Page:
Attention hosting companies: This software builds your business

Dear colleagues and competitors in the hosting industry,

Our businesses are built on an enormous foundation of free software.

Web hosting remains solid, but we’ve all lost customers in the last 10 years to proprietary email platforms, and have just collectively just accepted it. Mail solutions based on exclusively free software are looking second rate compared to GMail, Exchange and other vertical systems where we can’t add value through our expertise, or give users the choice of where they host.

Facebook and Twitter continue to use their muscle to wind internet messaging back to the 1980s. That was a time when sending a message between big commercial networks was a privilege and not a right. So you had multiple addresses, or people you had to pay to talk to, or people you just couldn’t talk to because those big networks wanted to lock people in. We’re getting back to that state again now.

In 2012, Mozilla publicly pulled staff from future development of Thunderbird. It used to be the best email client, bar none. But it had fallen behind before, and now looks like it’ll continue to do so, given how large a code base it is.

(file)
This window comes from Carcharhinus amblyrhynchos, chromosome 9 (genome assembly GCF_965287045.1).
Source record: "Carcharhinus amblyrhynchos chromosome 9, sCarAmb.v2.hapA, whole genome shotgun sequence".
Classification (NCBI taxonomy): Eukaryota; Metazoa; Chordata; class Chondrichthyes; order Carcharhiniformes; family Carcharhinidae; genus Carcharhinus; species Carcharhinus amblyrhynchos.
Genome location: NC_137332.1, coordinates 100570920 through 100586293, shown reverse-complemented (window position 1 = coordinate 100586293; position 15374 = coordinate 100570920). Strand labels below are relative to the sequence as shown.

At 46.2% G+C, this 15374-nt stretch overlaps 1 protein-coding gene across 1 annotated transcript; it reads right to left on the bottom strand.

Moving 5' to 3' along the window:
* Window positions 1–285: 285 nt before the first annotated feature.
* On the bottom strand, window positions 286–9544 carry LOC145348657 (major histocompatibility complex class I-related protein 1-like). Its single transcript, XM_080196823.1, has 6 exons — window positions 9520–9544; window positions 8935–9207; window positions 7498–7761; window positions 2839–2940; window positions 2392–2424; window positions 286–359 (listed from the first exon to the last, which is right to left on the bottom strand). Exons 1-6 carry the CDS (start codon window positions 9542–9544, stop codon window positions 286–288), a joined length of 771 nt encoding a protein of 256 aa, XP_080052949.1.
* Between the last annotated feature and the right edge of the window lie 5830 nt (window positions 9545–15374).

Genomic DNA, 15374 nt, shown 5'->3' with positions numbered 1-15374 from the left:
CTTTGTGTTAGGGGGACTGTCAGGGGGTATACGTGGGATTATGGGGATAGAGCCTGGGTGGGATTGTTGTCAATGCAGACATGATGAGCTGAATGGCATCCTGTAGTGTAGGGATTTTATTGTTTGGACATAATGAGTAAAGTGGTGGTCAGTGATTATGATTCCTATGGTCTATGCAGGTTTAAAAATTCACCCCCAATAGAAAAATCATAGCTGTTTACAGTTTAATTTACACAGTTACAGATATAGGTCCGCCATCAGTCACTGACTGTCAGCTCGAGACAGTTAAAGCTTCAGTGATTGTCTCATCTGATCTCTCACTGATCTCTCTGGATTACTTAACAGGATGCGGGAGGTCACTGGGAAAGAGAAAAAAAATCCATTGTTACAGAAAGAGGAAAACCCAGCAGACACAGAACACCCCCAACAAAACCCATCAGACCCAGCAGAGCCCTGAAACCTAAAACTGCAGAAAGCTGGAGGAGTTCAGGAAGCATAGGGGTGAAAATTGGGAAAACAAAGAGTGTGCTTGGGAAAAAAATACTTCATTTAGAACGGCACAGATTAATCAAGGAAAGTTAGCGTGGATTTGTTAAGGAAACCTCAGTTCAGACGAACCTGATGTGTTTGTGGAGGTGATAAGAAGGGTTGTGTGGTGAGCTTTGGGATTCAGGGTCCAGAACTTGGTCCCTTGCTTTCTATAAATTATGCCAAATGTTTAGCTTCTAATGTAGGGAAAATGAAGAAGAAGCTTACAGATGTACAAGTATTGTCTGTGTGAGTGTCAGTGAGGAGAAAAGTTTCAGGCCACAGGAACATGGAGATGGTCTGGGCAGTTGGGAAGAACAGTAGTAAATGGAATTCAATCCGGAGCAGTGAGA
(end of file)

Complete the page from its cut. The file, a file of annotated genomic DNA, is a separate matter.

All of this bad news means hosting companies lose business. Users see a better experience with one of the big guys, moving towards them and their proprietary platforms. Among many other things, we all need to see a better free email client, and the prospect of anyone starting afresh seemed pretty remote.

Geary is a brand new desktop email client – in the early stages of development.

It’s being developed by a San Francisco-based non-profit called Yorba – you may already know them – they’re the talented and proven group of hackers who built the slick photo manager for the Linux desktop called Shotwell.

Yorba simply want to put beautiful, functional, software out there, for free, with no strings attached, and with no plans to lock away the best features for paying customers. They’re funded by donations and consulting work and have turned to a crowdfunding campaign to pay for the development.

That means Yorba are writing more of the type of software that will continue to build all our companies. When clearly talented people come together to help us, just for the love of what they do, we must support them to see results.

They’re looking for $100,000 to finish Geary. Bytemark has pledged $2500, and if only a handful of us do the same, we have a great chance of seeing an amazing new email client coming to fruition in 2013.

Geary will help us all to sell more servers, and to grow our industry on open standards, not limited interoperability with giants.

Thanks for reading,

Matthew Bloch
Co-Founder, Bytemark

Update: Unfortunately, Geary did not reach its crowdfunding target. If you’re interested in learning more about free software mail clients, check out our post on Mailpile